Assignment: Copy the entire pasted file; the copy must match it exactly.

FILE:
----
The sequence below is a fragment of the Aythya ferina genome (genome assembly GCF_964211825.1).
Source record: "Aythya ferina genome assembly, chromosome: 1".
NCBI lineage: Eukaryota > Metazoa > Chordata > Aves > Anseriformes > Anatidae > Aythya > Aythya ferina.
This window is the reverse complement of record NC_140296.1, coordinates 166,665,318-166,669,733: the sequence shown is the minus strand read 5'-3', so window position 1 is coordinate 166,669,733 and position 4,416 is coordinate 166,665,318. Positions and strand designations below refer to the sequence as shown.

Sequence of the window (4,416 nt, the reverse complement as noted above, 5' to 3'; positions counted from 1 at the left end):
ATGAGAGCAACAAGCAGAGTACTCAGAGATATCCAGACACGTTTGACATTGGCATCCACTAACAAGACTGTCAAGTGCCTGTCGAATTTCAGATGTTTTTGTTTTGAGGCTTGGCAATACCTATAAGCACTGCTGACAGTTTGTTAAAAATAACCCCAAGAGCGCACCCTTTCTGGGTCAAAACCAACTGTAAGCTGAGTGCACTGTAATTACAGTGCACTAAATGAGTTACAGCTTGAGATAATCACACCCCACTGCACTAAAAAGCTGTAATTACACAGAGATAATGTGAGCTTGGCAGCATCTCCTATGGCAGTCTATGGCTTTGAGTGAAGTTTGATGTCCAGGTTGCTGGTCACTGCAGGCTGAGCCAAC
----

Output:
The sequence below is a fragment of the Aythya ferina genome (genome assembly GCF_964211825.1).
Source record: "Aythya ferina genome assembly, chromosome: 1".
NCBI lineage: Eukaryota > Metazoa > Chordata > Aves > Anseriformes > Anatidae > Aythya > Aythya ferina.
This window is the reverse complement of record NC_140296.1, coordinates 166,665,318-166,669,733: the sequence shown is the minus strand read 5'-3', so window position 1 is coordinate 166,669,733 and position 4,416 is coordinate 166,665,318. Positions and strand designations below refer to the sequence as shown.

Sequence of the window (4,416 nt, the reverse complement as noted above, 5' to 3'; positions counted from 1 at the left end):
ATGAGAGCAACAAGCAGAGTACTCAGAGATATCCAGACACGTTTGACATTGGCATCCACTAACAAGACTGTCAAGTGCCTGTCGAATTTCAGATGTTTTTGTTTTGAGGCTTGGCAATACCTATAAGCACTGCTGACAGTTTGTTAAAAATAACCCCAAGAGCGCACCCTTTCTGGGTCAAAACCAACTGTAAGCTGAGTGCACTGTAATTACAGTGCACTAAATGAGTTACAGCTTGAGATAATCACACCCCACTGCACTAAAAAGCTGTAATTACACAGAGATAATGTGAGCTTGGCAGCATCTCCTATGGCAGTCTATGGCTTTGAGTGAAGTTTGATGTCCAGGTTGCTGGTCACTGCAGGCTGAGCCAAC